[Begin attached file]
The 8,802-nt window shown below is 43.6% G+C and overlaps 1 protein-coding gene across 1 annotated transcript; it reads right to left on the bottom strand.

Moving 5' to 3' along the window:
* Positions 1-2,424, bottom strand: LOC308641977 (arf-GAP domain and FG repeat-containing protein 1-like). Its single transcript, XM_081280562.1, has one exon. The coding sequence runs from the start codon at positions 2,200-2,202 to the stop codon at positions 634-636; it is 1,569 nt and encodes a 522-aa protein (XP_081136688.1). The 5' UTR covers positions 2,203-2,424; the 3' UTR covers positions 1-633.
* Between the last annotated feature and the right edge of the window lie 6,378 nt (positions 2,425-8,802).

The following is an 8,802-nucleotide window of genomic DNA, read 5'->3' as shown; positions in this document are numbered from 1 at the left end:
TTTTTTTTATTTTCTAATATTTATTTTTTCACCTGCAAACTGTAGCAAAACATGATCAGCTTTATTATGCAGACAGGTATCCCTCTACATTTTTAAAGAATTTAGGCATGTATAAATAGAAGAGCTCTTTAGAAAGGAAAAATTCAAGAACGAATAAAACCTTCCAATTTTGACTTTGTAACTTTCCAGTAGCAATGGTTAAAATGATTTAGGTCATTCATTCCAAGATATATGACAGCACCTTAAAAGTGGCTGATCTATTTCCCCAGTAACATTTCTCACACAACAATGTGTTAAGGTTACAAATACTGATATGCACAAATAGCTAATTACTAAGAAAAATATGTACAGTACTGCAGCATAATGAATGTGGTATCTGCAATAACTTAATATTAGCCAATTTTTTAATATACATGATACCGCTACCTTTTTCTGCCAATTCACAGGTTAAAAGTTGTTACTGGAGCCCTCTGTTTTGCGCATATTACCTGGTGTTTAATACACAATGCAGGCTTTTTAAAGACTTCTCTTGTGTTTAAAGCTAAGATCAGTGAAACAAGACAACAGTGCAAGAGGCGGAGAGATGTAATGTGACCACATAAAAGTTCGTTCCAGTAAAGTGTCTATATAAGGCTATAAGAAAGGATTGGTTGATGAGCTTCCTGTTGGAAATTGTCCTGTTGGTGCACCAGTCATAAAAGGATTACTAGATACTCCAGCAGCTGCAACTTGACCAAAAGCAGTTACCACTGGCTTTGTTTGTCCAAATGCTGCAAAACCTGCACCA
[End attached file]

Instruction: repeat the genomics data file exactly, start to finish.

The 8,802-nt window shown below is 43.6% G+C and overlaps 1 protein-coding gene across 1 annotated transcript; it reads right to left on the bottom strand.

Moving 5' to 3' along the window:
* Positions 1-2,424, bottom strand: LOC308641977 (arf-GAP domain and FG repeat-containing protein 1-like). Its single transcript, XM_081280562.1, has one exon. The coding sequence runs from the start codon at positions 2,200-2,202 to the stop codon at positions 634-636; it is 1,569 nt and encodes a 522-aa protein (XP_081136688.1). The 5' UTR covers positions 2,203-2,424; the 3' UTR covers positions 1-633.
* Between the last annotated feature and the right edge of the window lie 6,378 nt (positions 2,425-8,802).

The following is an 8,802-nucleotide window of genomic DNA, read 5'->3' as shown; positions in this document are numbered from 1 at the left end:
TTTTTTTTATTTTCTAATATTTATTTTTTCACCTGCAAACTGTAGCAAAACATGATCAGCTTTATTATGCAGACAGGTATCCCTCTACATTTTTAAAGAATTTAGGCATGTATAAATAGAAGAGCTCTTTAGAAAGGAAAAATTCAAGAACGAATAAAACCTTCCAATTTTGACTTTGTAACTTTCCAGTAGCAATGGTTAAAATGATTTAGGTCATTCATTCCAAGATATATGACAGCACCTTAAAAGTGGCTGATCTATTTCCCCAGTAACATTTCTCACACAACAATGTGTTAAGGTTACAAATACTGATATGCACAAATAGCTAATTACTAAGAAAAATATGTACAGTACTGCAGCATAATGAATGTGGTATCTGCAATAACTTAATATTAGCCAATTTTTTAATATACATGATACCGCTACCTTTTTCTGCCAATTCACAGGTTAAAAGTTGTTACTGGAGCCCTCTGTTTTGCGCATATTACCTGGTGTTTAATACACAATGCAGGCTTTTTAAAGACTTCTCTTGTGTTTAAAGCTAAGATCAGTGAAACAAGACAACAGTGCAAGAGGCGGAGAGATGTAATGTGACCACATAAAAGTTCGTTCCAGTAAAGTGTCTATATAAGGCTATAAGAAAGGATTGGTTGATGAGCTTCCTGTTGGAAATTGTCCTGTTGGTGCACCAGTCATAAAAGGATTACTAGATACTCCAGCAGCTGCAACTTGACCAAAAGCAGTTACCACTGGCTTTGTTTGTCCAAATGCTGCAAAACCTGCACCA